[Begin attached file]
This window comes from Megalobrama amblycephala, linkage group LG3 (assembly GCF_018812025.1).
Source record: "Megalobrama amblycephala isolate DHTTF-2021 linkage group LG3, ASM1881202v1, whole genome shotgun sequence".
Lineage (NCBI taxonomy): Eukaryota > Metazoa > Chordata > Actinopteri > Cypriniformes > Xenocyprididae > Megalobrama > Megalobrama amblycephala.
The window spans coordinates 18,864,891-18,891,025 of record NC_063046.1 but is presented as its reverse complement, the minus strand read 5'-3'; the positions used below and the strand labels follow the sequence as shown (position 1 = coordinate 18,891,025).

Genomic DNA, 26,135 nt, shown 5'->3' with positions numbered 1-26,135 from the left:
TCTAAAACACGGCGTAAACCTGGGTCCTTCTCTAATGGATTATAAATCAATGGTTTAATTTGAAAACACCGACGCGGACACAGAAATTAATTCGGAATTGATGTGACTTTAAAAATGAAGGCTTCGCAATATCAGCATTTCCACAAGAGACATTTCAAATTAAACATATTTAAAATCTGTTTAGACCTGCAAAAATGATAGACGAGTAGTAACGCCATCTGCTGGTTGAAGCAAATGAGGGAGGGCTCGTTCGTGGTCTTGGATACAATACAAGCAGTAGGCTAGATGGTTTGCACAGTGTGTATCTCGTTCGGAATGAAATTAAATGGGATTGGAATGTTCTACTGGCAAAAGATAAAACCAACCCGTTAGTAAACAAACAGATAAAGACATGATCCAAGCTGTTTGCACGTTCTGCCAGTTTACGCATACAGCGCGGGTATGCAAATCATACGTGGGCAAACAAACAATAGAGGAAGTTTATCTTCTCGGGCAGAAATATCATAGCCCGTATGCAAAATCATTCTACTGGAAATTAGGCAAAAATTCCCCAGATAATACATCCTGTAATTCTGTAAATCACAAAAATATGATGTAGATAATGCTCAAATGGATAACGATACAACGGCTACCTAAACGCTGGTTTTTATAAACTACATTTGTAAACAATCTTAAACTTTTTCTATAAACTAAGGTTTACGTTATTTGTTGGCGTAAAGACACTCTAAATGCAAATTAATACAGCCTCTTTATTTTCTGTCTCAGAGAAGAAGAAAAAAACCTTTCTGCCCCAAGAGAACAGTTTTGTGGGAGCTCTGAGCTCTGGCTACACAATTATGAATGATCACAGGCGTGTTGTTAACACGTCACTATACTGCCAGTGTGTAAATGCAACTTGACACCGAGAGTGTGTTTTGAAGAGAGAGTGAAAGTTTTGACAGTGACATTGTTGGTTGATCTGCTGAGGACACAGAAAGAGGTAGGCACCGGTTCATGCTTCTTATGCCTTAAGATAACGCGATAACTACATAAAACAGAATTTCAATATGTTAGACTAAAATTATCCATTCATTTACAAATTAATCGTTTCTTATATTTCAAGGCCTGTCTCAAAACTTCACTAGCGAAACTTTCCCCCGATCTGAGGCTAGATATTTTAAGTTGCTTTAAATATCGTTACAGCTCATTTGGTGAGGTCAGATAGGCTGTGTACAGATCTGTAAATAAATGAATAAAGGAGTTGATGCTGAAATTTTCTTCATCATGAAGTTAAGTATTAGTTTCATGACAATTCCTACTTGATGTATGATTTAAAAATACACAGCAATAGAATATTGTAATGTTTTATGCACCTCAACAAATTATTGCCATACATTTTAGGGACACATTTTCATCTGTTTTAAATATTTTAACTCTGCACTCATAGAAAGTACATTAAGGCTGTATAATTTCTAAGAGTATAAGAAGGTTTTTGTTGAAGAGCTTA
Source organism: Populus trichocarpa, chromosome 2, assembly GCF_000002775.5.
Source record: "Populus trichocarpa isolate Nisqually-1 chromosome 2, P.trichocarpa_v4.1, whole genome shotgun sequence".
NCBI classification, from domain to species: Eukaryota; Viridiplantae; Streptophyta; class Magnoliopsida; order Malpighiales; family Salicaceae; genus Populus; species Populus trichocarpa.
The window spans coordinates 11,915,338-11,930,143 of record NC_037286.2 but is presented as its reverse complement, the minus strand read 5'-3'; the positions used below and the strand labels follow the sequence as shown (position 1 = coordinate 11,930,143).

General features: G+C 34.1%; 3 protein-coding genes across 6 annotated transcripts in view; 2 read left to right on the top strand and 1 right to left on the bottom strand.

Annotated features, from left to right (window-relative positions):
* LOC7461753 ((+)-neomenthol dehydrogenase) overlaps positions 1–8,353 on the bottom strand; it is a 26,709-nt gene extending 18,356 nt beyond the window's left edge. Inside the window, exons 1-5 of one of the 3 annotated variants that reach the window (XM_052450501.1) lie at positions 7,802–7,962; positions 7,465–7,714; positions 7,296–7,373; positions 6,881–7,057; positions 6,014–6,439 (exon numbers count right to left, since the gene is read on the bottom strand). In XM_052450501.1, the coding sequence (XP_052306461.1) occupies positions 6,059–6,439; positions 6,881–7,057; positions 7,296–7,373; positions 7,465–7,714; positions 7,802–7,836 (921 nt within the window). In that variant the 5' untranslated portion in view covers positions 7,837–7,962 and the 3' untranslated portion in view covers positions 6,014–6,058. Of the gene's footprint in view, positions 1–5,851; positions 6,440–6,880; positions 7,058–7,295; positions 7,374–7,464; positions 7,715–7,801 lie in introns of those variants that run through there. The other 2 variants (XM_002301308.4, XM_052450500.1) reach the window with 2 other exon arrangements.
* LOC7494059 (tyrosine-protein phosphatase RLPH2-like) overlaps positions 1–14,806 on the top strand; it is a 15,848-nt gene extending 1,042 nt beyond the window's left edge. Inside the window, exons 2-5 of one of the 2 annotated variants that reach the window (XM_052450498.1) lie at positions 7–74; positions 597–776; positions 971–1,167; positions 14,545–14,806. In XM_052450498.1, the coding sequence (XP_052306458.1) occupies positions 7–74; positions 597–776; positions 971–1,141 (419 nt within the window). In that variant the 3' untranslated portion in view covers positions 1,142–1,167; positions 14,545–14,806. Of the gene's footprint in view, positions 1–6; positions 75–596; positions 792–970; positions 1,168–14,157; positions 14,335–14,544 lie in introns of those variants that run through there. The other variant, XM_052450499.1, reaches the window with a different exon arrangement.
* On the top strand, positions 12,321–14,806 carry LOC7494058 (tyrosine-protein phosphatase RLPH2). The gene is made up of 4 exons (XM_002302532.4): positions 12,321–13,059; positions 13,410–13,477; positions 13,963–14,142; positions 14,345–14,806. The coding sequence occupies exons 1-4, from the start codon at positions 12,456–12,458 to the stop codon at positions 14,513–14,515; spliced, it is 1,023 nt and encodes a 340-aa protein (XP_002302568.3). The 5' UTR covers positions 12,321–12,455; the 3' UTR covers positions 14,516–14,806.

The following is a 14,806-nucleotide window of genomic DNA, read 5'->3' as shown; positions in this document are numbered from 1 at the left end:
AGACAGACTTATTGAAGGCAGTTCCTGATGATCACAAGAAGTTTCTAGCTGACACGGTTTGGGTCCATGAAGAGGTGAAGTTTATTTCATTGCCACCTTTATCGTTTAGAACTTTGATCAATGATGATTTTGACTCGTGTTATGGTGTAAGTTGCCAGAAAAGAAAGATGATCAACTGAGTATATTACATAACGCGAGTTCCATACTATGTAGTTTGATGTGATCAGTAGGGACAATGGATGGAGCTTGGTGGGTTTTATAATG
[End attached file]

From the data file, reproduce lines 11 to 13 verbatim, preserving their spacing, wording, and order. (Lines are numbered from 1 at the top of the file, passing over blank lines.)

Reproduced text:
General features: G+C 34.1%; 3 protein-coding genes across 6 annotated transcripts in view; 2 read left to right on the top strand and 1 right to left on the bottom strand.

Annotated features, from left to right (window-relative positions):
* LOC7461753 ((+)-neomenthol dehydrogenase) overlaps positions 1–8,353 on the bottom strand; it is a 26,709-nt gene extending 18,356 nt beyond the window's left edge. Inside the window, exons 1-5 of one of the 3 annotated variants that reach the window (XM_052450501.1) lie at positions 7,802–7,962; positions 7,465–7,714; positions 7,296–7,373; positions 6,881–7,057; positions 6,014–6,439 (exon numbers count right to left, since the gene is read on the bottom strand). In XM_052450501.1, the coding sequence (XP_052306461.1) occupies positions 6,059–6,439; positions 6,881–7,057; positions 7,296–7,373; positions 7,465–7,714; positions 7,802–7,836 (921 nt within the window). In that variant the 5' untranslated portion in view covers positions 7,837–7,962 and the 3' untranslated portion in view covers positions 6,014–6,058. Of the gene's footprint in view, positions 1–5,851; positions 6,440–6,880; positions 7,058–7,295; positions 7,374–7,464; positions 7,715–7,801 lie in introns of those variants that run through there. The other 2 variants (XM_002301308.4, XM_052450500.1) reach the window with 2 other exon arrangements.